The major lobbying organizations for corporate providers to the Department of Developmental Services appear to be pushing the Baker administration and the Legislature to privatize more and more state-run care.
And the administration and Legislature have so far appeared to be more than willing to accommodate the providers.
Governor Baker’s Fiscal Year 2018 budget, which he submitted to the Legislature last month, further widens a spending gap between privatized and state-run programs within the Department of Developmental Services. In doing so, it appears largely to satisfy budget requests from both the Arc of Massachusetts and the Association of Developmental Disabilities Providers (ADDP).
In fact, the increase proposed by the governor in funding for privatized group homes is $26 million more than the $20.7 million increase the Arc had sought. The ADDP may be a little disappointed only because that organization had asked for a $176 million increase in that account!
The chart below shows the widening gap in funding for key privatized and state-run DDS services over the past several years, adjusted for inflation. Under this trend, funding for corporate-run, residential group homes, in particular, has risen steeply while funding for state-operated group homes and developmental centers continues to be stagnant or cut.
For Fiscal 2018, the Arc requested a $20.7 million increase in funding for privatized group homes (line item 5920-2000), and the governor obliged with an even higher $59.9 million, or 5.4 percent, increase, as noted.* The ADDP, as noted, wanted a $176 million increase in that line item.
In the privatized community day line item (5920-2025, not shown on the chart), both the Arc and ADDP asked for a $40.2 million increase, and the governor responded with a proposed $13.6 million increase.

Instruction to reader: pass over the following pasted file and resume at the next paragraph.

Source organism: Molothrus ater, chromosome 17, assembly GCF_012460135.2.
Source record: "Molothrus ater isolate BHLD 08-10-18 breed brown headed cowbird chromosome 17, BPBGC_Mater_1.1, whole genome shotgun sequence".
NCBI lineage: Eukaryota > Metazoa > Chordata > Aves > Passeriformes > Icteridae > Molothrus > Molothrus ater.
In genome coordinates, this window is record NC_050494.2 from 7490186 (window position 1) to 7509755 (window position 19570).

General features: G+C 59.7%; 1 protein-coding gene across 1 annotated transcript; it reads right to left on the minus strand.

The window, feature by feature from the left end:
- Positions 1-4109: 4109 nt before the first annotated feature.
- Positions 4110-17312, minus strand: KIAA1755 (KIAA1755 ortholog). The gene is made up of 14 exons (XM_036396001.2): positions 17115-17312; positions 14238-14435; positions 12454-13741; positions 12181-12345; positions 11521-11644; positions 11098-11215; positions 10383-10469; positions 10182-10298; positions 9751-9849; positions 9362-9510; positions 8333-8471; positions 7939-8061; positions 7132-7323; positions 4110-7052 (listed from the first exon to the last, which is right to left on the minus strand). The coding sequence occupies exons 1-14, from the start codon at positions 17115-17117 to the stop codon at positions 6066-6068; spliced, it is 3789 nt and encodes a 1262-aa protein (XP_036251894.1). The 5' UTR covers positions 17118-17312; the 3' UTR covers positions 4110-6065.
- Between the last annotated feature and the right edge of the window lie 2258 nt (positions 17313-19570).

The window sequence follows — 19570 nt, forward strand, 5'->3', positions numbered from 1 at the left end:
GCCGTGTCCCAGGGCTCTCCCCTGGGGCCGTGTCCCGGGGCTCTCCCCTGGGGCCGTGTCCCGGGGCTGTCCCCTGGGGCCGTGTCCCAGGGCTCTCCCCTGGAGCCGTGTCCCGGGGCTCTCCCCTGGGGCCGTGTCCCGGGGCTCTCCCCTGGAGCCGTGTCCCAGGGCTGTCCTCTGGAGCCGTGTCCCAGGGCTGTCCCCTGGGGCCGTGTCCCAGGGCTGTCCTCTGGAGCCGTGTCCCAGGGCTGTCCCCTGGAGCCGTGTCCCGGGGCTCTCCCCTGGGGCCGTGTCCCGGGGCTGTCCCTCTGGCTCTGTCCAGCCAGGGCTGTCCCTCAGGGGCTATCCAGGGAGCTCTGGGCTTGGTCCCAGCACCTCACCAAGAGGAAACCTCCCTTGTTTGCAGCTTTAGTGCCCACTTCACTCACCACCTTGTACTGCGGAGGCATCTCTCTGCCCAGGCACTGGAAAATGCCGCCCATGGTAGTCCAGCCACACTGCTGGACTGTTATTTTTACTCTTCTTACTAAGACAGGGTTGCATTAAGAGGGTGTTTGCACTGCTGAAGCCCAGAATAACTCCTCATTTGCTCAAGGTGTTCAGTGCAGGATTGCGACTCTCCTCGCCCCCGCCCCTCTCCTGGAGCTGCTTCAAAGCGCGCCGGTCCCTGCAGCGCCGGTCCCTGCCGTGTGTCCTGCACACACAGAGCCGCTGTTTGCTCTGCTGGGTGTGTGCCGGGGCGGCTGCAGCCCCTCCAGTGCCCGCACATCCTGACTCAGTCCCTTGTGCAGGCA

At the same time, both the Arc budget request for Fiscal 2018 and the ADDP request effectively asked for zero increases in funding for the state-run DDS accounts. Those include accounts funding state-operated group homes, developmental centers, and departmental service coordinators. (The column labeled “Request” in the linked Arc budget document is left blank for those state-run program line items. The ADDP budget request simply doesn’t include those line items.)
The governor appears to have more than obliged the provider organizations regarding those state-run accounts as well. His Fiscal 2018 budget proposes a $1.8 million cut in the state-operated group home account (5920-2010). This amounts to a $6.9 million cut when adjusted for inflation.
In addition, the governor is proposing a $2.4 million, or 2.2%, cut in the state-run developmental centers line item. (5930-1000). That’s a $4.9 million cut when adjusted for inflation.
And the governor is proposing a cut of $96,000 in the DDS administration account (5911-1003). That is a $1.7 million cut when adjusted for inflation, and means a likely cut in funding for critically important DDS service coordinators, whose salaries are funded under the administrative account.
It’s well known that the Arc and the ADDP oppose developmental centers because those two organizations oppose congregate care for the developmentally disabled and support only care in group homes or smaller settings. What may not be as well known is that the Arc and ADDP appear to have no interest in more funding for service coordinators or state-run group homes, in particular.